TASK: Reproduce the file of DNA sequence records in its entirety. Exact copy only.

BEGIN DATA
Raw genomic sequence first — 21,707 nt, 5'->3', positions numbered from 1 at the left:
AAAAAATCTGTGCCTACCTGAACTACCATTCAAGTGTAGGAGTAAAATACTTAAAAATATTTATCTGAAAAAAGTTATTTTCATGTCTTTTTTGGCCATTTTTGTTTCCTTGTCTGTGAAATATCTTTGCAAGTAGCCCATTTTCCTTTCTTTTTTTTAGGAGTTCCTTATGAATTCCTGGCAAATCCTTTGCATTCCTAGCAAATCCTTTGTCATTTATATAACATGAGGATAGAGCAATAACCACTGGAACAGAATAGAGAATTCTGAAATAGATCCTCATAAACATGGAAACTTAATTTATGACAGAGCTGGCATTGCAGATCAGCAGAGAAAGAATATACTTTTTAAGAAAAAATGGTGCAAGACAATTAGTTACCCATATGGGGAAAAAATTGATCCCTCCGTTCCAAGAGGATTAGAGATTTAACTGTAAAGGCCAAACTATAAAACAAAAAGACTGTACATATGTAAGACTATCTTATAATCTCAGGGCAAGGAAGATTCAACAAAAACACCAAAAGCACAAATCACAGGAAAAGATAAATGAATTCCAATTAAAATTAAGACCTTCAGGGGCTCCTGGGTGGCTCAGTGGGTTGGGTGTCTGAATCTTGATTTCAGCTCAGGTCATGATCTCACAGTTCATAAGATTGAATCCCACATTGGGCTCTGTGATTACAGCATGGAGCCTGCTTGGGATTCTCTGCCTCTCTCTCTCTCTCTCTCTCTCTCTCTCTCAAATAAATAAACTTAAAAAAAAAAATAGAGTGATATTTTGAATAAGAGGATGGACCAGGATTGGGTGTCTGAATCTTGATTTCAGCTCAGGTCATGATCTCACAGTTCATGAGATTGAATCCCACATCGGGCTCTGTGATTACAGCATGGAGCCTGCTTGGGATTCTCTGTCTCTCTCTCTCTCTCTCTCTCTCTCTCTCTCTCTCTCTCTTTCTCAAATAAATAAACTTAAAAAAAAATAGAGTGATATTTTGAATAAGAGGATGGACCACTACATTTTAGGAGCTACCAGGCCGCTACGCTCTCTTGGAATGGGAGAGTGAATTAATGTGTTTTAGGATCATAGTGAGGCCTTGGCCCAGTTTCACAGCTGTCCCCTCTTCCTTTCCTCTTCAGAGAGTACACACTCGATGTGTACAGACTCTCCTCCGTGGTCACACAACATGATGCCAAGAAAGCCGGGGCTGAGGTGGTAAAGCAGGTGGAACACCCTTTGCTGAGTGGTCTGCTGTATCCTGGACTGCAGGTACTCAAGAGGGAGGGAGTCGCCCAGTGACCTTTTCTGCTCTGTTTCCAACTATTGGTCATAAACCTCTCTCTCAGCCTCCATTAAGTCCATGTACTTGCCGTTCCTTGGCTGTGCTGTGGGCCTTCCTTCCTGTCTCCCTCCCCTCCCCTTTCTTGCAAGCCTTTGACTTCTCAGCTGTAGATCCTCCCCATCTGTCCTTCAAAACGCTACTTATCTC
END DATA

Raw genomic sequence first — 21,707 nt, 5'->3', positions numbered from 1 at the left:
AAAAAATCTGTGCCTACCTGAACTACCATTCAAGTGTAGGAGTAAAATACTTAAAAATATTTATCTGAAAAAAGTTATTTTCATGTCTTTTTTGGCCATTTTTGTTTCCTTGTCTGTGAAATATCTTTGCAAGTAGCCCATTTTCCTTTCTTTTTTTTAGGAGTTCCTTATGAATTCCTGGCAAATCCTTTGCATTCCTAGCAAATCCTTTGTCATTTATATAACATGAGGATAGAGCAATAACCACTGGAACAGAATAGAGAATTCTGAAATAGATCCTCATAAACATGGAAACTTAATTTATGACAGAGCTGGCATTGCAGATCAGCAGAGAAAGAATATACTTTTTAAGAAAAAATGGTGCAAGACAATTAGTTACCCATATGGGGAAAAAATTGATCCCTCCGTTCCAAGAGGATTAGAGATTTAACTGTAAAGGCCAAACTATAAAACAAAAAGACTGTACATATGTAAGACTATCTTATAATCTCAGGGCAAGGAAGATTCAACAAAAACACCAAAAGCACAAATCACAGGAAAAGATAAATGAATTCCAATTAAAATTAAGACCTTCAGGGGCTCCTGGGTGGCTCAGTGGGTTGGGTGTCTGAATCTTGATTTCAGCTCAGGTCATGATCTCACAGTTCATAAGATTGAATCCCACATTGGGCTCTGTGATTACAGCATGGAGCCTGCTTGGGATTCTCTGCCTCTCTCTCTCTCTCTCTCTCTCTCTCTCTCAAATAAATAAACTTAAAAAAAAAAATAGAGTGATATTTTGAATAAGAGGATGGACCAGGATTGGGTGTCTGAATCTTGATTTCAGCTCAGGTCATGATCTCACAGTTCATGAGATTGAATCCCACATCGGGCTCTGTGATTACAGCATGGAGCCTGCTTGGGATTCTCTGTCTCTCTCTCTCTCTCTCTCTCTCTCTCTCTCTCTCTCTCTTTCTCAAATAAATAAACTTAAAAAAAAATAGAGTGATATTTTGAATAAGAGGATGGACCACTACATTTTAGGAGCTACCAGGCCGCTACGCTCTCTTGGAATGGGAGAGTGAATTAATGTGTTTTAGGATCATAGTGAGGCCTTGGCCCAGTTTCACAGCTGTCCCCTCTTCCTTTCCTCTTCAGAGAGTACACACTCGATGTGTACAGACTCTCCTCCGTGGTCACACAACATGATGCCAAGAAAGCCGGGGCTGAGGTGGTAAAGCAGGTGGAACACCCTTTGCTGAGTGGTCTGCTGTATCCTGGACTGCAGGTACTCAAGAGGGAGGGAGTCGCCCAGTGACCTTTTCTGCTCTGTTTCCAACTATTGGTCATAAACCTCTCTCTCAGCCTCCATTAAGTCCATGTACTTGCCGTTCCTTGGCTGTGCTGTGGGCCTTCCTTCCTGTCTCCCTCCCCTCCCCTTTCTTGCAAGCCTTTGACTTCTCAGCTGTAGATCCTCCCCATCTGTCCTTCAAAACGCTACTTATCTC